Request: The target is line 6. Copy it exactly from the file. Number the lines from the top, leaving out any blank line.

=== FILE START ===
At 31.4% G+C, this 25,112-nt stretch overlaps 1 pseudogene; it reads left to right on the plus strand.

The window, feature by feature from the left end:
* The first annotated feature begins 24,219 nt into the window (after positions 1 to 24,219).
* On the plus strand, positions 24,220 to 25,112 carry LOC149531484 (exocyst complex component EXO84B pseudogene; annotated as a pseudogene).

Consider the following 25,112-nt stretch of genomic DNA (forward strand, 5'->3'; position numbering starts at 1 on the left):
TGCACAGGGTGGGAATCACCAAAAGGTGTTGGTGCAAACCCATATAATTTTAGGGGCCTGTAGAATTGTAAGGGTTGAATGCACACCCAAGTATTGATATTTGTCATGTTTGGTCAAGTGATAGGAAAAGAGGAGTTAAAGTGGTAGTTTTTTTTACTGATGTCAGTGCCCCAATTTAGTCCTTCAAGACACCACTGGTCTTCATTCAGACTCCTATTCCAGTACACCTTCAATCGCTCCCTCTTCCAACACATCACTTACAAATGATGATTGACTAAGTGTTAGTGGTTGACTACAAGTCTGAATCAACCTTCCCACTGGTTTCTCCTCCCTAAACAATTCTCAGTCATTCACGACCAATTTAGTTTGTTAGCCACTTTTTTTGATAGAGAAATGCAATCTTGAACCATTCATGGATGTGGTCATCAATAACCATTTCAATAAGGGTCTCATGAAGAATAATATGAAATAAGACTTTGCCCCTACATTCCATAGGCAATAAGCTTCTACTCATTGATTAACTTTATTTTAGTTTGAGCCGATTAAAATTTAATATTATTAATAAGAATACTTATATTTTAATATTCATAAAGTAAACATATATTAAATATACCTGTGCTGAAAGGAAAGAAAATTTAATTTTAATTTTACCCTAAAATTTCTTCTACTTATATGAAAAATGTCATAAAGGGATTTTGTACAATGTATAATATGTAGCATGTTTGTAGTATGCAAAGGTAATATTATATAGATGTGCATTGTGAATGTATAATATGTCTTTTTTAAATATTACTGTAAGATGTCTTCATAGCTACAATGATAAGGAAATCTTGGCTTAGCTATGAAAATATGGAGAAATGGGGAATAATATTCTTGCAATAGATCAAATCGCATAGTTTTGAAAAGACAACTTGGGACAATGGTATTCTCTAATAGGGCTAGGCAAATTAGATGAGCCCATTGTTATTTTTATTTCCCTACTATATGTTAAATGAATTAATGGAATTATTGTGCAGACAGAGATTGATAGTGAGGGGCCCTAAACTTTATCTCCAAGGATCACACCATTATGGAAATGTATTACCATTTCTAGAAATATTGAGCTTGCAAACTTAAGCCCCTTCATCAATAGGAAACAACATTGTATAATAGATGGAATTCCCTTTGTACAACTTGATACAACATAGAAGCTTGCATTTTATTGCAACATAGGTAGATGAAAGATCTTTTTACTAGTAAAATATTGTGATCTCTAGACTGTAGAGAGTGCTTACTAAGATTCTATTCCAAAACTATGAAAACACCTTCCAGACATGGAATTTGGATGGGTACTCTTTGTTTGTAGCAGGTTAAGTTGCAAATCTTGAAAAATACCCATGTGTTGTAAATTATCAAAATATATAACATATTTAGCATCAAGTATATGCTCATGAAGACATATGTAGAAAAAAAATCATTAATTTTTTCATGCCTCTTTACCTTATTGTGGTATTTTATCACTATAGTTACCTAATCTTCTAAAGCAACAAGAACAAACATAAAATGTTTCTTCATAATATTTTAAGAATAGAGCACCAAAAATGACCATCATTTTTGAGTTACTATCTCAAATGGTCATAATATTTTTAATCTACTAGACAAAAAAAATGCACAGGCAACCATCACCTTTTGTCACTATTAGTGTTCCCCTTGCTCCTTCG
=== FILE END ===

TGCACAGGGTGGGAATCACCAAAAGGTGTTGGTGCAAACCCATATAATTTTAGGGGCCTGTAGAATTGTAAGGGTTGAATGCACACCCAAGTATTGATATTTGTCATGTTTGGTCAAGTGATAGGAAAAGAGGAGTTAAAGTGGTAGTTTTTTTTACTGATGTCAGTGCCCCAATTTAGTCCTTCAAGACACCACTGGTCTTCATTCAGACTCCTATTCCAGTACACCTTCAATCGCTCCCTCTTCCAACACATCACTTACAAATGATGATTGACTAAGTGTTAGTGGTTGACTACAAGTCTGAATCAACCTTCCCACTGGTTTCTCCTCCCTAAACAATTCTCAGTCATTCACGACCAATTTAGTTTGTTAGCCACTTTTTTTGATAGAGAAATGCAATCTTGAACCATTCATGGATGTGGTCATCAATAACCATTTCAATAAGGGTCTCATGAAGAATAATATGAAATAAGACTTTGCCCCTACATTCCATAGGCAATAAGCTTCTACTCATTGATTAACTTTATTTTAGTTTGAGCCGATTAAAATTTAATATTATTAATAAGAATACTTATATTTTAATATTCATAAAGTAAACATATATTAAATATACCTGTGCTGAAAGGAAAGAAAATTTAATTTTAATTTTACCCTAAAATTTCTTCTACTTATATGAAAAATGTCATAAAGGGATTTTGTACAATGTATAATATGTAGCATGTTTGTAGTATGCAAAGGTAATATTATATAGATGTGCATTGTGAATGTATAATATGTCTTTTTTAAATATTACTGTAAGATGTCTTCATAGCTACAATGATAAGGAAATCTTGGCTTAGCTATGAAAATATGGAGAAATGGGGAATAATATTCTTGCAATAGATCAAATCGCATAGTTTTGAAAAGACAACTTGGGACAATGGTATTCTCTAATAGGGCTAGGCAAATTAGATGAGCCCATTGTTATTTTTATTTCCCTACTATATGTTAAATGAATTAATGGAATTATTGTGCAGACAGAGATTGATAGTGAGGGGCCCTAAACTTTATCTCCAAGGATCACACCATTATGGAAATGTATTACCATTTCTAGAAATATTGAGCTTGCAAACTTAAGCCCCTTCATCAATAGGAAACAACATTGTATAATAGATGGAATTCCCTTTGTACAACTTGATACAACATAGAAGCTTGCATTTTATTGCAACATAGGTAGATGAAAGATCTTTTTACTAGTAAAATATTGTGATCTCTAGACTGTAGAGAGTGCTTACTAAGATTCTATTCCAAAACTATGAAAACACCTTCCAGACATGGAATTTGGATGGGTACTCTTTGTTTGTAGCAGGTTAAGTTGCAAATCTTGAAAAATACCCATGTGTTGTAAATTATCAAAATATATAACATATTTAGCATCAAGTATATGCTCATGAAGACATATGTAGAAAAAAAATCATTAATTTTTTCATGCCTCTTTACCTTATTGTGGTATTTTATCACTATAGTTACCTAATCTTCTAAAGCAACAAGAACAAACATAAAATGTTTCTTCATAATATTTTAAGAATAGAGCACCAAAAATGACCATCATTTTTGAGTTACTATCTCAAATGGTCATAATATTTTTAATCTACTAGACAAAAAAAATGCACAGGCAACCATCACCTTTTGTCACTATTAGTGTTCCCCTTGCTCCTTCG